As a teenager, I thought about what it would feel like to slice through a vein or artery or both. I didn’t know the most effective technique, and I didn’t particularly want to die. I just wanted a break from the indignities of being whatever I was. Most everything anyone said to me felt dismissive. It’s hard to know if my perceptions were anything close to reality.
The biggest assholes of them got it right: I *was* a faggot. I *did* have school pretty easy given my IQ was around 140. At the time, those were things to hide because they made me different. So I hid them.
In bio class when we were supposed to be dissecting some poor, dead, wan frog that seemed at the time to have a better situation than my own, I pressed the corner of the blade into my wrist just to get a tiny fraction of an idea how it would feel. It stung, and I could do the math to figure out the pain caused by shoving the blade deeper. It’s nothing I wanted. It wasn’t the way to peace.
The sad thing is I don’t know what I can tell my younger self about things getting better. They have, yet they haven’t. I suppose the responsible thing to do would be to lie and say life becomes wonderful. Ideally, I would have a dry-erase board behind me and draw a squeaky ascending line to show how much more sunshine comes out of my ass with every passing year. Fuck that.
Sorry to bring the real, but this is my life. I don’t struggle every day with horrible thoughts like I did as a teenager, so in that sense, yeah, it gets a fuckload better. But that makes it worse when when the thoughts come back, because I’m out of practice at pushing them away. (The Summer of Death screws with my head, although sometimes it’s not about that at all.) It’s worth the effort, although I’m tired and can’t honestly tell my younger self and zir modern counterparts that life doesn’t suck a lot of the time. It does. That’s simply true. As a friend told me a long time ago when I was having yet another depressive episode, life is a lot of work, day after day. I knew it already, but hearing him say it made the weight so much more bearable. His words come to me when I need them.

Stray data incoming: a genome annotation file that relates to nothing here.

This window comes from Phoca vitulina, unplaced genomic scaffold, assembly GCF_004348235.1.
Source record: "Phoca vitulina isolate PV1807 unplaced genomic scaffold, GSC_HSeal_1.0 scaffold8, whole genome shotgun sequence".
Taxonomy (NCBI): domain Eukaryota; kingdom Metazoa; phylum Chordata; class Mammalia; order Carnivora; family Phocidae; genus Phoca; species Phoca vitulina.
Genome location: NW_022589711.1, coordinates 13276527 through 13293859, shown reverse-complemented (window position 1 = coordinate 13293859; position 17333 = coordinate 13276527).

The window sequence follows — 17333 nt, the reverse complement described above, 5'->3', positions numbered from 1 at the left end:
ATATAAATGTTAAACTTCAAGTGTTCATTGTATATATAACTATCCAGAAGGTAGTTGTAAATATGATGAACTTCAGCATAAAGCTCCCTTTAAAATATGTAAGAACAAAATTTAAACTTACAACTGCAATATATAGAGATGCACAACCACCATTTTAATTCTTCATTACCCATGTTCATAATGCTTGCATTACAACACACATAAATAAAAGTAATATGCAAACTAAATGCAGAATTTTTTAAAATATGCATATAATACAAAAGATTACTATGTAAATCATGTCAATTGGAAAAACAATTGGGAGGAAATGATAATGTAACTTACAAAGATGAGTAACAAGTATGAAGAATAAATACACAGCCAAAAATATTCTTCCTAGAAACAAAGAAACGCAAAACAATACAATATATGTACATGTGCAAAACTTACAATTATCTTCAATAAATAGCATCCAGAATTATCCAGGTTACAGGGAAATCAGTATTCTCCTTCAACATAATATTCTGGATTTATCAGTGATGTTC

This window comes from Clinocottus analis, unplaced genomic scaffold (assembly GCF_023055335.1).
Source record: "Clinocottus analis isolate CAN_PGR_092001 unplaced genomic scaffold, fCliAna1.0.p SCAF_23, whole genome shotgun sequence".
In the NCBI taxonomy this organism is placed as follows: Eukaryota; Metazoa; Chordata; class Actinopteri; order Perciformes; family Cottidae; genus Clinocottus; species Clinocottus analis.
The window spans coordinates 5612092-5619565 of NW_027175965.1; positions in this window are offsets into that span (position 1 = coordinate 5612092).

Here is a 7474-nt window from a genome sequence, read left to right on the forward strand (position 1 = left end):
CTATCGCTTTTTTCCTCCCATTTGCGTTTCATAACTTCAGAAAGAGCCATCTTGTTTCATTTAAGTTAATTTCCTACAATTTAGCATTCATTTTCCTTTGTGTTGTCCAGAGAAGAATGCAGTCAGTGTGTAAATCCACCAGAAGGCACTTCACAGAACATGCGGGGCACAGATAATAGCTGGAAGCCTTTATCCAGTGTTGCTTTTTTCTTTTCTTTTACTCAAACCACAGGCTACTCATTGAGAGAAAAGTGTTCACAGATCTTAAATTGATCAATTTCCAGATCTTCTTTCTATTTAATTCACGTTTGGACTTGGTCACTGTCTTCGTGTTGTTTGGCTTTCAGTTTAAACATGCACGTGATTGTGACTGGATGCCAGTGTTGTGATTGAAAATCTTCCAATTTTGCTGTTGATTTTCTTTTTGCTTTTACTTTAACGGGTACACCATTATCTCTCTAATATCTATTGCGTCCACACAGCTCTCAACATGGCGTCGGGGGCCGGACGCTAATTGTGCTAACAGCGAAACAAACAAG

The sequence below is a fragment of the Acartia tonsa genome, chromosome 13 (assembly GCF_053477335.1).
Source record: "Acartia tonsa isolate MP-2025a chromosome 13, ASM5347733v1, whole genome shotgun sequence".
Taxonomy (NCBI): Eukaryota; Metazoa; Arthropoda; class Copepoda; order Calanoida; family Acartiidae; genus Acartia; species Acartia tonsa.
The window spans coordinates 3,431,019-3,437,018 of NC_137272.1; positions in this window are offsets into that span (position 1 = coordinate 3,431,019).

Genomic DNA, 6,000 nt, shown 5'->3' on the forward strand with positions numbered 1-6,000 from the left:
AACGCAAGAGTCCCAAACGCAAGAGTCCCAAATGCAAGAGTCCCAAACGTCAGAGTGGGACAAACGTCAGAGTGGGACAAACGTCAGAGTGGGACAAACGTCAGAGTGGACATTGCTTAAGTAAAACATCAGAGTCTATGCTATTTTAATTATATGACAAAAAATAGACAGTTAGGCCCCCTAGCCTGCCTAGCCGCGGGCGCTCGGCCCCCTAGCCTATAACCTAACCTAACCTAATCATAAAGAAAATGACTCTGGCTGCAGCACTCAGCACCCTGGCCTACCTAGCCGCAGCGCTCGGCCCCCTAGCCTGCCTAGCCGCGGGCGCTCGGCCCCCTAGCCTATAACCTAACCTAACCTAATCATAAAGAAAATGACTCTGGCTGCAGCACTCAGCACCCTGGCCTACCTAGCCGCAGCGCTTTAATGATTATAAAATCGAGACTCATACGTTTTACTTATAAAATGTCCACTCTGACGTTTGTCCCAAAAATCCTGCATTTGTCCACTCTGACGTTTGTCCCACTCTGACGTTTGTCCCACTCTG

I may not have done much, but I’ve survived, and really: that’s fucking huge. I’ve survived depression and anxiety and OCD to have bad days instead of no days–and more and more good days. I’m just having a bad night. I’m blogging my way through it. Soon I’ll be reading your beads and cajoling you in my loving/snarky way. Unless you’ve read this, you’ll probably remain oblivious to my struggles. Hey, whatever.
You’ve got to reach out. It’s a big world. Someone somewhere is paying attention and is glad you’re surviving, too.